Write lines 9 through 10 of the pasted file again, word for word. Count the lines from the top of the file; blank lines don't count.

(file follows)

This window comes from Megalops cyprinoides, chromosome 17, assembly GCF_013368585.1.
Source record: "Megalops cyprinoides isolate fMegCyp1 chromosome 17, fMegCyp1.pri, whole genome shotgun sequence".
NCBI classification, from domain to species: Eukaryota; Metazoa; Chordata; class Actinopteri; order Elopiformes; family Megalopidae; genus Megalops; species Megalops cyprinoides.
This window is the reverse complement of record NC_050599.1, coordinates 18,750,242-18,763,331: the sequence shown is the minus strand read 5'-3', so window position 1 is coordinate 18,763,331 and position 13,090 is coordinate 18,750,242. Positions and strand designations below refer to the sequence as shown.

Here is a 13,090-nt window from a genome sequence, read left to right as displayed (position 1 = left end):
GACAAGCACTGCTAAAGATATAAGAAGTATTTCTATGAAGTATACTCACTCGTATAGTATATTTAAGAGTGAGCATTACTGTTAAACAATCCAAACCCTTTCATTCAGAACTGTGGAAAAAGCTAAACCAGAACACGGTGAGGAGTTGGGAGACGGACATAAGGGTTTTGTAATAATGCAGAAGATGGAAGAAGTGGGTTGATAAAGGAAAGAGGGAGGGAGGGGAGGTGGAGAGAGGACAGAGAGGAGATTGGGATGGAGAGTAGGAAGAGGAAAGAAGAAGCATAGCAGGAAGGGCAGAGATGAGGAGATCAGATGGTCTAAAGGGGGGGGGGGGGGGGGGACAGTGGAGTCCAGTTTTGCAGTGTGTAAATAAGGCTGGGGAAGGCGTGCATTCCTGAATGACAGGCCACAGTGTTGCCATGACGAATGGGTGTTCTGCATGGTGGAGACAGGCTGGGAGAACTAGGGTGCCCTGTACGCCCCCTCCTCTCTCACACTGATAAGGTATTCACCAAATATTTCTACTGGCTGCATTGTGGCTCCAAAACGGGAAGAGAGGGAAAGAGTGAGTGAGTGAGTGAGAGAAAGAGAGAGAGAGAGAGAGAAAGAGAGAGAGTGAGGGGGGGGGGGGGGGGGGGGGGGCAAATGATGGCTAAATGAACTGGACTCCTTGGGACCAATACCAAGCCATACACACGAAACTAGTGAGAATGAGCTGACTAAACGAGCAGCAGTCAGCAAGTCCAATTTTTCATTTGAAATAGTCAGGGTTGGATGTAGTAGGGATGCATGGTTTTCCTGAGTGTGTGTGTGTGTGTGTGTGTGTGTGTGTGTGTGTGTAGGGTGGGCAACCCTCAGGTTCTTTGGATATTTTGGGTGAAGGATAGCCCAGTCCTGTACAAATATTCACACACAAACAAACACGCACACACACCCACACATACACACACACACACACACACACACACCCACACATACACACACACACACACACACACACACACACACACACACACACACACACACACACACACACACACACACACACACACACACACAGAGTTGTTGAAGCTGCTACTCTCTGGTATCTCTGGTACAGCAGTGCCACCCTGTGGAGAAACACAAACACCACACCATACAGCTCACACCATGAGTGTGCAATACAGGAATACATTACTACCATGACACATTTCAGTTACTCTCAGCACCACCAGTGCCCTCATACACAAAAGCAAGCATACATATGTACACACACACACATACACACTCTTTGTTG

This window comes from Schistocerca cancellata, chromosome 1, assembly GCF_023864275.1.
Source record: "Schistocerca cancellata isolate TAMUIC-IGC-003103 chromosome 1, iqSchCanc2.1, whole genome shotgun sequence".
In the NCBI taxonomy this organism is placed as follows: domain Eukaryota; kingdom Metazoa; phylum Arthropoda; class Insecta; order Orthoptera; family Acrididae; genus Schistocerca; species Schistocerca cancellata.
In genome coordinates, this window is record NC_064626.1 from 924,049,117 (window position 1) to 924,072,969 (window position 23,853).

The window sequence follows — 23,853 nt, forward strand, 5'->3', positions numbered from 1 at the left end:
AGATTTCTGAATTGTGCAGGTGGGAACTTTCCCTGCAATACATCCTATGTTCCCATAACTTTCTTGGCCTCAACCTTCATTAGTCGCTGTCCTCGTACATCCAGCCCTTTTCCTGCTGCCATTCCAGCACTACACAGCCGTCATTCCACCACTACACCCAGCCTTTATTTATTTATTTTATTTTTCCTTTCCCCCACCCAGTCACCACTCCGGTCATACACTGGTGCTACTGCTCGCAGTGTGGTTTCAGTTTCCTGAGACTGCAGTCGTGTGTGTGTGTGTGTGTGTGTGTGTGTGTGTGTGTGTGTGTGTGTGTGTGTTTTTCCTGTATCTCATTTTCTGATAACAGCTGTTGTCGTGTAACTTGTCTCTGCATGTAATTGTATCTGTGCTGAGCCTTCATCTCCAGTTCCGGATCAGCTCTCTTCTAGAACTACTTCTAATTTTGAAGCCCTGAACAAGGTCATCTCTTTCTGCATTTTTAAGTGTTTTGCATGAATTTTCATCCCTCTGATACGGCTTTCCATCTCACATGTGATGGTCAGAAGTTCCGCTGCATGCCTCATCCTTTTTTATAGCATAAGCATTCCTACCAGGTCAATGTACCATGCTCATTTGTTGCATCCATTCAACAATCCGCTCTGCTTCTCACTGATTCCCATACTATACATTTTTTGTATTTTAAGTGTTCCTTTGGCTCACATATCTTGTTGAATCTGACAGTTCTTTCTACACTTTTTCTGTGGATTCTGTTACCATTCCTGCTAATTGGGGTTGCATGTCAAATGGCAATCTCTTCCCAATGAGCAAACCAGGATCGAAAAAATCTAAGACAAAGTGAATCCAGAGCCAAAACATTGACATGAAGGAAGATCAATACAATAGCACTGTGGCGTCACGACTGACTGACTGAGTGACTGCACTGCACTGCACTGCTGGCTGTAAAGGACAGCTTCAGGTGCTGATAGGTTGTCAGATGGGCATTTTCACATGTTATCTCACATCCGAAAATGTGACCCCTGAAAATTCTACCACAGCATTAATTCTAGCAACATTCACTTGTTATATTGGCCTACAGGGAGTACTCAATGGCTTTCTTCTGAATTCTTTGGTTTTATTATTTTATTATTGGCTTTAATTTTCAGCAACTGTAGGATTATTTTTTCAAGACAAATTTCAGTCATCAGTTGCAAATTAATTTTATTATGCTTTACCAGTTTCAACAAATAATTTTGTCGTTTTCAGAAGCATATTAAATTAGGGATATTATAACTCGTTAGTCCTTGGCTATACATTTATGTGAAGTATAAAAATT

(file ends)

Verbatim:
In the NCBI taxonomy this organism is placed as follows: domain Eukaryota; kingdom Metazoa; phylum Arthropoda; class Insecta; order Orthoptera; family Acrididae; genus Schistocerca; species Schistocerca cancellata.
In genome coordinates, this window is record NC_064626.1 from 924,049,117 (window position 1) to 924,072,969 (window position 23,853).